Tips on Archery Tackle: Bow selection

04 Jun

In my next few blogs I’m going to look at what goes into selecting archery tackle. I have been into archery for about 8 years now and by no means do I consider myself an expert but I do believe I have knowledge that would be useful for anyone from a beginner to someone with even more experience than myself.

I want to make clear that I am not sponsored by any of the products that I will talk about. I will just give my opinion on what you want to look for when purchasing equipment.

First is you need to budget how much you want to and are able to spend on a bow. Keep in mind that you will

also need to budget for the bow, rest, sight, stabilizer, quiver, release, arrows, and I would recommend some kind of bow case. Why spend the money on all this and not protect it with some kind of case?

So with that out of the way lets look at the first thing you need. A bow. This is your platform for everything else. As silly and no brainer it sounds, you can’t bow hunt with out a bow. There are a few things you want to look for in a bow that will give you a good platform to enjoy the sport of archery.

One of the most important things I look for in purchasing a bow is the draw cycle or what the bow feels like as you draw it back. I like a smooth drawing bow that has little to no hump as you roll over into the valley. With the smooth draw on some bows it can feel like you are drawing less weight than you actually are. This is a very nice characteristic for when the temperature drops. Some of the smooth draw bows on the market now are the: Elite Hunter, Mathews EZ7, PSE Vendetta, and my favorite but an olde is the Mathews Switchback XT. The smoother the draw however the less speed you will get. Some other bows on the market that don’t draw as smooth as these but are still respectable on the draw and put out some blazing speeds are: Elite Pulse, Hoyt CRX, Hoyt Carbon Element, PSE AXE, PSE EVO, Mathews Z7 Extreme, and Mathews Z7 Magnum.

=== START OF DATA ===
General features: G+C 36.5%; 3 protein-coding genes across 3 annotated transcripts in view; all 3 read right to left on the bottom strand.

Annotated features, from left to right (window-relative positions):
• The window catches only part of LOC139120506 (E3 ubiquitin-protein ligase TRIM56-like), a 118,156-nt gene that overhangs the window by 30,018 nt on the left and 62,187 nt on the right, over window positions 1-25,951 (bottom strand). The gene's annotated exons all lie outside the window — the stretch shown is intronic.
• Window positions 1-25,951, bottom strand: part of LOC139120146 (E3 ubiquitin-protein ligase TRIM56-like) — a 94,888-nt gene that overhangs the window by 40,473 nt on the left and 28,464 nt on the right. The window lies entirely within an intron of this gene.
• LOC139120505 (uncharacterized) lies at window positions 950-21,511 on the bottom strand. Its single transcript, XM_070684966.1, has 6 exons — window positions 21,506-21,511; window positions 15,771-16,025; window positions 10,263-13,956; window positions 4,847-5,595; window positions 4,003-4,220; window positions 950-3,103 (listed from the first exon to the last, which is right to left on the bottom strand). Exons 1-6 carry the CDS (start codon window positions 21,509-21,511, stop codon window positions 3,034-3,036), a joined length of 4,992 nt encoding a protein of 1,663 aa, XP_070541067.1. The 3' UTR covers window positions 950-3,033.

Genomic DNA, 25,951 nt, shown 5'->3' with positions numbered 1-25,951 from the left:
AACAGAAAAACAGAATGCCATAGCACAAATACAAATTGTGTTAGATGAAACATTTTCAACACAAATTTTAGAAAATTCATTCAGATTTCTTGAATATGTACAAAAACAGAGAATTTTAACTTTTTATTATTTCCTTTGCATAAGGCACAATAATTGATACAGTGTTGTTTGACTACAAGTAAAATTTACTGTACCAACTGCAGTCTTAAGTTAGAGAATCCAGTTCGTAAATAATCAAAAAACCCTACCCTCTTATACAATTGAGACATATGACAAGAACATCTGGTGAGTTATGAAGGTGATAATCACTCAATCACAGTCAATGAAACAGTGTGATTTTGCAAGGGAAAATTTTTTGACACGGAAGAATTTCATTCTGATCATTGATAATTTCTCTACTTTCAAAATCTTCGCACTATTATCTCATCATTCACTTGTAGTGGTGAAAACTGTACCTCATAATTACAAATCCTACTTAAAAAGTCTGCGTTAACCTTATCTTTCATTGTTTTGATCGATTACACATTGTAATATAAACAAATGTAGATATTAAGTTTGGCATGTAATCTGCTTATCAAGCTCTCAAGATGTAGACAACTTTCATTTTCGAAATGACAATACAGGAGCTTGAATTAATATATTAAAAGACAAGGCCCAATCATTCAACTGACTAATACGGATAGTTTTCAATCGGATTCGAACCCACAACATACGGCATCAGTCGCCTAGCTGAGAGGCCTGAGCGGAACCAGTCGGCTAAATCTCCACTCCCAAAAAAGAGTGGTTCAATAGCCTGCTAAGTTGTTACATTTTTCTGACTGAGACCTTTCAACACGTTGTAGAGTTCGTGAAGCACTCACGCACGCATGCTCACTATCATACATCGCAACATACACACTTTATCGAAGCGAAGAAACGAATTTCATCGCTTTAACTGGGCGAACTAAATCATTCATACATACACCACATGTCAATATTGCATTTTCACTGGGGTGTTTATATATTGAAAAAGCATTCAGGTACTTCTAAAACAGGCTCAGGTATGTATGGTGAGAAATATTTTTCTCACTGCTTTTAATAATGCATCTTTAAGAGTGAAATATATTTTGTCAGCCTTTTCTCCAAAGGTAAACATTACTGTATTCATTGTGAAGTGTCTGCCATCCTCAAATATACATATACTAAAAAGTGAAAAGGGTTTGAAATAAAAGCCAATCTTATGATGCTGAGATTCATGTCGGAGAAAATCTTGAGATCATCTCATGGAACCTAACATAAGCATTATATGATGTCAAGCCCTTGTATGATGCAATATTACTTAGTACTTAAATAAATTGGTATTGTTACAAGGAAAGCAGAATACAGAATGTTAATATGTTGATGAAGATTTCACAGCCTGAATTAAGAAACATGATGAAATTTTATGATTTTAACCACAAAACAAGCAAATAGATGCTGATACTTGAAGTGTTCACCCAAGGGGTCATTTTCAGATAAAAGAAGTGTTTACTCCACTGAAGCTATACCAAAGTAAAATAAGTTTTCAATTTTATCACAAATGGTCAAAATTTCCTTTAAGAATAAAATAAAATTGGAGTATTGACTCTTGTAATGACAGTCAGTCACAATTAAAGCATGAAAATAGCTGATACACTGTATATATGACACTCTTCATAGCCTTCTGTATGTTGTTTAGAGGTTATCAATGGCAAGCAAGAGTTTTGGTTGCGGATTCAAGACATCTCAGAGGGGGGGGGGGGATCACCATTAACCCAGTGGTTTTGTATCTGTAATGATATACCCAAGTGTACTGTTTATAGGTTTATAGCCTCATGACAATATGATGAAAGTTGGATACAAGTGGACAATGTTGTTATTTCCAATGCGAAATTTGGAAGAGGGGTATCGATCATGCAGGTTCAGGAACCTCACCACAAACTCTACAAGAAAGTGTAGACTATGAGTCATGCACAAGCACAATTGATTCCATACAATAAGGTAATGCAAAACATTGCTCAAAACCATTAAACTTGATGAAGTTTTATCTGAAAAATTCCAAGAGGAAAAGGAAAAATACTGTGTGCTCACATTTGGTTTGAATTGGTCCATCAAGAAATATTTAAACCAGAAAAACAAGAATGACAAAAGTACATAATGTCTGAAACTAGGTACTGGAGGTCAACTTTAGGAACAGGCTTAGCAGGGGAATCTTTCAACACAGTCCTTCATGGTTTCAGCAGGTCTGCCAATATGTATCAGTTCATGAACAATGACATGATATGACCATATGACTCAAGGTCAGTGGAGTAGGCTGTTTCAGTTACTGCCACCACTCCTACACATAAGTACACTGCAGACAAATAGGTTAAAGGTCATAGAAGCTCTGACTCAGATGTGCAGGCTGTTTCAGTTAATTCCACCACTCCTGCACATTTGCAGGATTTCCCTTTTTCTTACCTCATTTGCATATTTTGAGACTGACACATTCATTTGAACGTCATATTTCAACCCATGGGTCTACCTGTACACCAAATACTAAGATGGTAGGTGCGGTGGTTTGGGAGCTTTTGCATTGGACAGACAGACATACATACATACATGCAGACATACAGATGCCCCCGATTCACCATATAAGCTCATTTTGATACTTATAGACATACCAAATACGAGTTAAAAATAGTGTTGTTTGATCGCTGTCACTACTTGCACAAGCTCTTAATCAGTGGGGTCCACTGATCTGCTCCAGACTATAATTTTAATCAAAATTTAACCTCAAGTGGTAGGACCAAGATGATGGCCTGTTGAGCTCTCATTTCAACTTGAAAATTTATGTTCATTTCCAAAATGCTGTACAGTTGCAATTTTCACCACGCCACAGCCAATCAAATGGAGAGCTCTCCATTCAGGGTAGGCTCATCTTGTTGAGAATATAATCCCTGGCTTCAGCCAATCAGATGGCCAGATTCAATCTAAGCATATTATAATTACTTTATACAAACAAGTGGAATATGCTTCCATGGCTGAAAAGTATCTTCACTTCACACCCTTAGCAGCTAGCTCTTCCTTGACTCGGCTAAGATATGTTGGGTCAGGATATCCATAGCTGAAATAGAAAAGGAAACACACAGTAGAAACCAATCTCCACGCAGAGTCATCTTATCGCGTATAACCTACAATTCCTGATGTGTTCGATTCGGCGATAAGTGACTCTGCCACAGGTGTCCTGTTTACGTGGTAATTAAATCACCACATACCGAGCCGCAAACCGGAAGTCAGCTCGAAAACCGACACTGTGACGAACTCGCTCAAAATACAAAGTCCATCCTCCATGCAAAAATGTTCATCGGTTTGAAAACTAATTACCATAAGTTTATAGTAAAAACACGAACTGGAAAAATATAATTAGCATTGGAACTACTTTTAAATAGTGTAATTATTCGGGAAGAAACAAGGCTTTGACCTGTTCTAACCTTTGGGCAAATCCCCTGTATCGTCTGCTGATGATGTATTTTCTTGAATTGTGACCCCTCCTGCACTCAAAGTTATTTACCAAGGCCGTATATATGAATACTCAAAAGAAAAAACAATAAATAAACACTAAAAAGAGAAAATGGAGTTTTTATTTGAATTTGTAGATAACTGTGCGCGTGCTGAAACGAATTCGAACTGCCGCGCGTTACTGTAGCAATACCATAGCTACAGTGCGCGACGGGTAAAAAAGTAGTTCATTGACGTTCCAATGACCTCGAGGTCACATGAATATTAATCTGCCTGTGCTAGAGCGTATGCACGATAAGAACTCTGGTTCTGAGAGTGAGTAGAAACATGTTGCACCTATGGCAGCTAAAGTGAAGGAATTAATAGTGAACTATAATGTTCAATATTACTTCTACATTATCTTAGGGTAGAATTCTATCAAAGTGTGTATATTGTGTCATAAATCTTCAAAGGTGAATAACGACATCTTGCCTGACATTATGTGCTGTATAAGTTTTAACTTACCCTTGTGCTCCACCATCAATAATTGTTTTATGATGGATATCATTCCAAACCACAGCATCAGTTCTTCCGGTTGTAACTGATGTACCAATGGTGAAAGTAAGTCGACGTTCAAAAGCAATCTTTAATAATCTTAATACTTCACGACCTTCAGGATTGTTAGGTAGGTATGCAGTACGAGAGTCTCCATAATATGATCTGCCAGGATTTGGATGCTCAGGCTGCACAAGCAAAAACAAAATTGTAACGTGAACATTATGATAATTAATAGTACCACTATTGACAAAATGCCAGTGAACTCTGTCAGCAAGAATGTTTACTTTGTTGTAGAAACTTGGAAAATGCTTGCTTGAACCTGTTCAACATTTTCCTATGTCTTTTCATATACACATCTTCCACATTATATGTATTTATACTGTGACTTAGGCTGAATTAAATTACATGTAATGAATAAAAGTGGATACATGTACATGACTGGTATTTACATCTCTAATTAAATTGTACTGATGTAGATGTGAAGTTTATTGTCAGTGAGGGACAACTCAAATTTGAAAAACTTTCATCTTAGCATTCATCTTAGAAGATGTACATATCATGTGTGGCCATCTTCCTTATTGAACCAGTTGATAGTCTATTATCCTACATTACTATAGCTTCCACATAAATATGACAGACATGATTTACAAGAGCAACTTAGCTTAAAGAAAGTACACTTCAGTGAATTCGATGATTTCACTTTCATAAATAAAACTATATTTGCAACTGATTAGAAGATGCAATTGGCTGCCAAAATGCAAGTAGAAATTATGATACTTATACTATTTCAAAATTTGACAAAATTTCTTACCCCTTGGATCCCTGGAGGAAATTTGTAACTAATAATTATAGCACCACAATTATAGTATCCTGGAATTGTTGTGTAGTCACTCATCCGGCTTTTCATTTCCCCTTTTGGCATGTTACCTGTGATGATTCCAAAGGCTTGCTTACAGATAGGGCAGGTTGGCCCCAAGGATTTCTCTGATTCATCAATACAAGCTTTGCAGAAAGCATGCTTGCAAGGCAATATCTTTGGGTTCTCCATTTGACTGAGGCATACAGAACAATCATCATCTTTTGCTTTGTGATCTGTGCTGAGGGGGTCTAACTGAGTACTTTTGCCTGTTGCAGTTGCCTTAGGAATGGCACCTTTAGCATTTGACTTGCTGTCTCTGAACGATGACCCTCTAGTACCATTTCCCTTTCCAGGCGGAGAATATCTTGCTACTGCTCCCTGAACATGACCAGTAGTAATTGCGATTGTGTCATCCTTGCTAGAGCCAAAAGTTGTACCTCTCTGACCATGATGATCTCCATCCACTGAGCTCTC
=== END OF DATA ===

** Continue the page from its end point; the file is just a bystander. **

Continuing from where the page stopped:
Next you want to look at that axle-to-axle length, brace height, and let off. The axle-to-axle (ATA) length is important because if it is to short it can cause nock pinch at full draw and just not give you good string angle for anchoring in. A good ata for hunting is anywhere from 30-34 inches. Next is the brace height. This is the distance the string is from the riser at rest. The higher the brace height the more forgiving the bow will be. A good brace height for hunting is a 7 inch brace height. And last the let off. Let off is the percentage of pounds that is reduced once at full draw. Most bows today are either 75% or 80% let off. 5% may not sound like much of a difference but the few pounds will make a difference in those late season outings. These things just like everything is a personal choice. So go to your local pro shops and shoot a lot of bows and find one that fits you and what you are looking for in a bow. I hope this gives you something to think about the next time you are looking at purchasing a new bow.


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